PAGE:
A long shortage of the common painkiller paracetamol is coming to an end, to the relief of some pharmacists.
Paracetamol is New Zealand's most dispensed medicine with about one million tablets dispensed every day.
But in October last year the drug-buyer Pharmac wrote to all pharmacists instructing them to place restrictions on the way the drug was dispensed, because of a fire in a factory overseas that was involved in the manufacturing process.
Under the restrictions, people could get a maximum of 300 tablets per prescription, with a maximum of 100 tablets only given at one time, meaning they would need to go back to the pharmacy to get the remaining 200.
Those with chronic illness could get up to 240 tables - about a month's supply.
The restrictions only applied to paracetamol bought on prescription; it has remained possible to get it off the shelf at a chemist or supermarket.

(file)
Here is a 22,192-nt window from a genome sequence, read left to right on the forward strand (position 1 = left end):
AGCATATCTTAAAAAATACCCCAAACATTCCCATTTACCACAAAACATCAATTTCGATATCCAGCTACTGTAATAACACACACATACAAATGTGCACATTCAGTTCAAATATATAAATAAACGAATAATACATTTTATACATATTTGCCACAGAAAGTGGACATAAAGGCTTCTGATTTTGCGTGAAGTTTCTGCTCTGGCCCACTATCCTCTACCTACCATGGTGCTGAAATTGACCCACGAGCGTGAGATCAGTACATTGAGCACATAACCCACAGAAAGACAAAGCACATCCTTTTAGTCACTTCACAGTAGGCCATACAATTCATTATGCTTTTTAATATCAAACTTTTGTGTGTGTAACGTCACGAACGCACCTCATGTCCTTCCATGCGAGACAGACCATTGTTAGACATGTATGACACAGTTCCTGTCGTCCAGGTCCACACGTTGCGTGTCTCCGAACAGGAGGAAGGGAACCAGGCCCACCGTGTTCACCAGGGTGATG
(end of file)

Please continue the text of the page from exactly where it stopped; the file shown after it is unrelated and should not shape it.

Some pharmacists have complained about the extra time involved in the extra dispensings.
The drug-buyer Pharmac says there is now sufficient stock in the country to enable the dispensing restrictions to be lifted on 1 June.
The director of operations, Lisa Williams, said there was now just over three months' worth of stock - about 100 million tablets - in New Zealand, which would be enough.
She said Pharmac had also been assured by the supplier that it had established "more secure lines of manufacturing. This means that they are confident they can source enough paracetamol to meet New Zealand's needs in the future".
Pharmac thanked the supplier, wholesalers and community pharmacists for helping to manage during the shortage, she said.